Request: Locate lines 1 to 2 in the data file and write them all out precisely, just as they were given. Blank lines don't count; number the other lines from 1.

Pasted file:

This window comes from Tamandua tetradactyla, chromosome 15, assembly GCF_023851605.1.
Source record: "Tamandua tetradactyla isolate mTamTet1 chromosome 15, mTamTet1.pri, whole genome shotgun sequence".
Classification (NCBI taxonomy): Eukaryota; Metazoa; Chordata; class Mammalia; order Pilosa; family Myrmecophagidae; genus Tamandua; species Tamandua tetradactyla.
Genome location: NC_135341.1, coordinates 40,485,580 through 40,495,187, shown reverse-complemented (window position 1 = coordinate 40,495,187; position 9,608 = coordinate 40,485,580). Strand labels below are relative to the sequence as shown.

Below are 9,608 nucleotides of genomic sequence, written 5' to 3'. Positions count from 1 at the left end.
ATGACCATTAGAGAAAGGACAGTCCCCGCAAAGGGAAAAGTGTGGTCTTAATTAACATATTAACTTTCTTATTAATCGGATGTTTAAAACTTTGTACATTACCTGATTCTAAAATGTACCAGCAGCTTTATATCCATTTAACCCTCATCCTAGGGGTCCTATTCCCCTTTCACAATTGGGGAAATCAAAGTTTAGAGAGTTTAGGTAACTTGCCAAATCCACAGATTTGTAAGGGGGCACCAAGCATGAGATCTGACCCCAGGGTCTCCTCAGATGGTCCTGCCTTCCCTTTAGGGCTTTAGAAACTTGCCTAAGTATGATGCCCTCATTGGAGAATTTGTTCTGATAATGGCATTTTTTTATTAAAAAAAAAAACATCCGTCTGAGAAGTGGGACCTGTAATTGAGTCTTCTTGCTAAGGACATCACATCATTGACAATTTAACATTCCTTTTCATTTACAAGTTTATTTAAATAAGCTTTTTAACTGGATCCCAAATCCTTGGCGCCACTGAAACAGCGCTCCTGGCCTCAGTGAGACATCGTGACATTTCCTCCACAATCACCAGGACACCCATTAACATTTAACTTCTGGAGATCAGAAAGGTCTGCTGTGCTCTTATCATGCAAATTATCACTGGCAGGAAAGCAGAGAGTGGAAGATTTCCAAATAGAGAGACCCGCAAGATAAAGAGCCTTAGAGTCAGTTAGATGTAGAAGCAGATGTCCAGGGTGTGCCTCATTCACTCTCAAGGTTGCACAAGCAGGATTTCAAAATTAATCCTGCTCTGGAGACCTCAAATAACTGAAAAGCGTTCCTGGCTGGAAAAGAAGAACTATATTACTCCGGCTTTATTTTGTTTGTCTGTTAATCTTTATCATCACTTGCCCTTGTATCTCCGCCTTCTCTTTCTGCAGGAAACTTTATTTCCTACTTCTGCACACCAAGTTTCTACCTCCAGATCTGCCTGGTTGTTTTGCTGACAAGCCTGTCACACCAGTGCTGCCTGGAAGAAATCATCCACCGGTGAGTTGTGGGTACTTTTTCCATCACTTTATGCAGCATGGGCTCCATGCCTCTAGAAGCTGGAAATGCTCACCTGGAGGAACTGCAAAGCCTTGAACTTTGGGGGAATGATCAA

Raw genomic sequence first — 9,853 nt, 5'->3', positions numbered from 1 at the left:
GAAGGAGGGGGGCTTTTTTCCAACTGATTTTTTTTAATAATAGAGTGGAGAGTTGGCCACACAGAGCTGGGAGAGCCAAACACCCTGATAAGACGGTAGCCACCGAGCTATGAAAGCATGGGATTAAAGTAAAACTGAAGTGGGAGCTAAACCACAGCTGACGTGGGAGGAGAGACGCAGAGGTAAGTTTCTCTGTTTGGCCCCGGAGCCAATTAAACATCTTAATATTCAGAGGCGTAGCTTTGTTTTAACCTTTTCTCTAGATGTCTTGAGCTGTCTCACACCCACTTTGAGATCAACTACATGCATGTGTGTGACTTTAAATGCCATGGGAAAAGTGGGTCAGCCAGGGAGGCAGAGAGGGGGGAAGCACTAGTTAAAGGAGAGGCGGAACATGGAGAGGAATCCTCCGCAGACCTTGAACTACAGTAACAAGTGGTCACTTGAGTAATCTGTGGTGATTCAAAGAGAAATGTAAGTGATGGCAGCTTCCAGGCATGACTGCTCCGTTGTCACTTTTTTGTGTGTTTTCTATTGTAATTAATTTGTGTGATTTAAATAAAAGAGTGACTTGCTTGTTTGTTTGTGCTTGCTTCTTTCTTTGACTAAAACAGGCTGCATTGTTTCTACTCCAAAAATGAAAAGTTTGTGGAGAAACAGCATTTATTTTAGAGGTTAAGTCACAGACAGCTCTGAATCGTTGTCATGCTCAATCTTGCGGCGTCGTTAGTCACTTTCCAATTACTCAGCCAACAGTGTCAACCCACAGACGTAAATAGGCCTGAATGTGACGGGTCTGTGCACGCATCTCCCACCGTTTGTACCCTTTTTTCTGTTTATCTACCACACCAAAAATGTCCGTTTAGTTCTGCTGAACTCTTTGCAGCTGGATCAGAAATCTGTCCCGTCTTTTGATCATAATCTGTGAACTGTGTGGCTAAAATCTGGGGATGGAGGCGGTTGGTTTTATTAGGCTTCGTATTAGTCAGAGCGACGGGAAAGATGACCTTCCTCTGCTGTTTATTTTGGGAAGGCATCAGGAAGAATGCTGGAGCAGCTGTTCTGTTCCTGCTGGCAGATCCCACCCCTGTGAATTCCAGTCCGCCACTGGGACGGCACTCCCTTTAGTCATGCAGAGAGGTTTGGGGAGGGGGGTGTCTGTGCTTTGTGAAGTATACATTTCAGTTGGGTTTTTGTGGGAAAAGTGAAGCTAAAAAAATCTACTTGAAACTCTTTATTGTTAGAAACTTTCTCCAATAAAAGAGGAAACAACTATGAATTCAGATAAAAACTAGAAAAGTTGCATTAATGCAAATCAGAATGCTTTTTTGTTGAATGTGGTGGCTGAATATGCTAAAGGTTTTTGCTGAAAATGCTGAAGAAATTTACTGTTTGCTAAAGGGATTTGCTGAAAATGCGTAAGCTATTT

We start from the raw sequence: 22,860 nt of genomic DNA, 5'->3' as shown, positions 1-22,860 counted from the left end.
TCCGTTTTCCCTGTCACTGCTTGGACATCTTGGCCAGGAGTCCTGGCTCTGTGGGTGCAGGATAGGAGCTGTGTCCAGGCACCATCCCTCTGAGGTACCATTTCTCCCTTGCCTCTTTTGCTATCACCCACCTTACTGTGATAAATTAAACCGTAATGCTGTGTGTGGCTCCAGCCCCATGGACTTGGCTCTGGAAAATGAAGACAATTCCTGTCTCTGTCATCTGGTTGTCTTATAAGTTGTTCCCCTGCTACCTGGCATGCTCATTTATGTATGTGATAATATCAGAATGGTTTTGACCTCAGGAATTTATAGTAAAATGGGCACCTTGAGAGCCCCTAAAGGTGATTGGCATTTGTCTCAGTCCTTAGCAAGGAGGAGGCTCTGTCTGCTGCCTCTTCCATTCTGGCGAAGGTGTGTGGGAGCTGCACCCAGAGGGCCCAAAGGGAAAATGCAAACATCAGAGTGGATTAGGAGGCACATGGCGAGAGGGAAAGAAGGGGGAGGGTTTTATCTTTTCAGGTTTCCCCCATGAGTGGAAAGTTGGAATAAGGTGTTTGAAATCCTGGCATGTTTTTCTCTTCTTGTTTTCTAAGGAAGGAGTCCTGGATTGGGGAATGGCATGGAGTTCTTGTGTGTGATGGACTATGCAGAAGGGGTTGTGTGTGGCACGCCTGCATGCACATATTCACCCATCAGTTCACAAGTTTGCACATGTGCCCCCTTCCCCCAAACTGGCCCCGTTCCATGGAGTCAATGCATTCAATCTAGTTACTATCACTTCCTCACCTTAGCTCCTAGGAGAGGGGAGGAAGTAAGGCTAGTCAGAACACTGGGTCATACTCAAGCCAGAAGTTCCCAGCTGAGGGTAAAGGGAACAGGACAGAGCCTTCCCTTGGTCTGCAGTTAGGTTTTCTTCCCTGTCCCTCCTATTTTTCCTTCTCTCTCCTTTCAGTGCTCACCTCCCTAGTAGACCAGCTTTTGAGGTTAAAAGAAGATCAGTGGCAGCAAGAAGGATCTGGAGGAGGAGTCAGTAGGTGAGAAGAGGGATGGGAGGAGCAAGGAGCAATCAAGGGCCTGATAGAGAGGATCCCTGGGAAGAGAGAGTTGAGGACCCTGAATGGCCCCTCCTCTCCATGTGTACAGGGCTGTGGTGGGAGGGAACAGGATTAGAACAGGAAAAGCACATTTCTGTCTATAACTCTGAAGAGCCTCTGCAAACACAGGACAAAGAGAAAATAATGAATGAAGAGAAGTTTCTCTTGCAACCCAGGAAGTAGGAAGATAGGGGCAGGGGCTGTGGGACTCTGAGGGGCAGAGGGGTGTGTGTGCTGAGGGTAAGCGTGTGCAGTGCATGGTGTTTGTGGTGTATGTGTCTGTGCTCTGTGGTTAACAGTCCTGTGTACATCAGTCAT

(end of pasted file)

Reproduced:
This window comes from Tamandua tetradactyla, chromosome 15, assembly GCF_023851605.1.
Source record: "Tamandua tetradactyla isolate mTamTet1 chromosome 15, mTamTet1.pri, whole genome shotgun sequence".